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vour of the most unbounded magnificence; and as they have nothing to bestow, a most surprising generosity always accompanies every action of the quill. A novellist, for example, is remarkably lavish of his cash on all occasions; and spares no expences in carrying on the designs of his personages through ever so many volumes. Nothing, indeed is more easy than to be very profuse upon paper: an author when he is about it, may erect his airy castles to what height he pleases, and with the wave of his pen may command the mines of Peru: and as he deals about his money without once untying his purse-strings, it will cost him the same whether he throws away a mite or a million; and another dip of ink, by the addition of two or three gratis cyphers, may in an instant convert a single ten into as many thousands.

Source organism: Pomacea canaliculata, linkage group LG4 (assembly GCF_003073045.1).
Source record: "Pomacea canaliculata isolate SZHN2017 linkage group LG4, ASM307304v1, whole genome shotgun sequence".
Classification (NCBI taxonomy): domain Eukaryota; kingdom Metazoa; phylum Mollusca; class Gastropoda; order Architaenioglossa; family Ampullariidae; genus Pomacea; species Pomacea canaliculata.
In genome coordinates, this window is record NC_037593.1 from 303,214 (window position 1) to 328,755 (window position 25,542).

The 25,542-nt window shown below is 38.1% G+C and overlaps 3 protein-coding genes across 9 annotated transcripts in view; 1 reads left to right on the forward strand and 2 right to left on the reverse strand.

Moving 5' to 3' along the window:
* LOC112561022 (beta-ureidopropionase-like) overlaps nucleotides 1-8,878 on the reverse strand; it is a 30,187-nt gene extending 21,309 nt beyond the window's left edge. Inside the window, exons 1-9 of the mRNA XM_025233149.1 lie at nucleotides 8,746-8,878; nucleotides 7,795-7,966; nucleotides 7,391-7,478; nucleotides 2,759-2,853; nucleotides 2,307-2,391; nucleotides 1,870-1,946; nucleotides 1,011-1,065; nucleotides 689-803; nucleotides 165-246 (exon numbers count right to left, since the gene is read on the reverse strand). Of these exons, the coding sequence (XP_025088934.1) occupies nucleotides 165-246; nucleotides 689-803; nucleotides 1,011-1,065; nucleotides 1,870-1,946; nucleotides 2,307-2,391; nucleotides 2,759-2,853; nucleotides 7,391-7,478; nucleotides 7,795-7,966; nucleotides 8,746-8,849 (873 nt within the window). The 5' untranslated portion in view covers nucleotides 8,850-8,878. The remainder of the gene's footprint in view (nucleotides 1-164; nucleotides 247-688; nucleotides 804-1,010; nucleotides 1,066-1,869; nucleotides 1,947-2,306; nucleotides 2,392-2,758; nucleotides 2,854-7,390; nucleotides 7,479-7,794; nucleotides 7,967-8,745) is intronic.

But it must be confessed, that we essay-writers, as we are the greatest egotists, are consequently most vain and ostentatious. As we frequently find occasion to prate about ourselves, we take abundant care to put the reader constantly in mind of our importance. It is very well known, that we keep the best company, are present at the most expensive places of diversion, and can talk as familiarly of White's, as if we had been admitted to the honour of losing an estate there. Though the necessaries as well as the luxuries of life may perhaps be denied us, we readily make up for the want of them by the creative power of the imagination. Thus, for instance, I remember a brother essayist, who took a particular pride in dating his lucubrations, from my own apartment;' which he represented as abounding with every convenience: though at the same time he was working three stories from the ground, and was often forced for want of other paper, to scribble upon wrappers of tobacco. As to myself, I make no doubt but the reader has long ago discovered, without my telling him, that I loll at my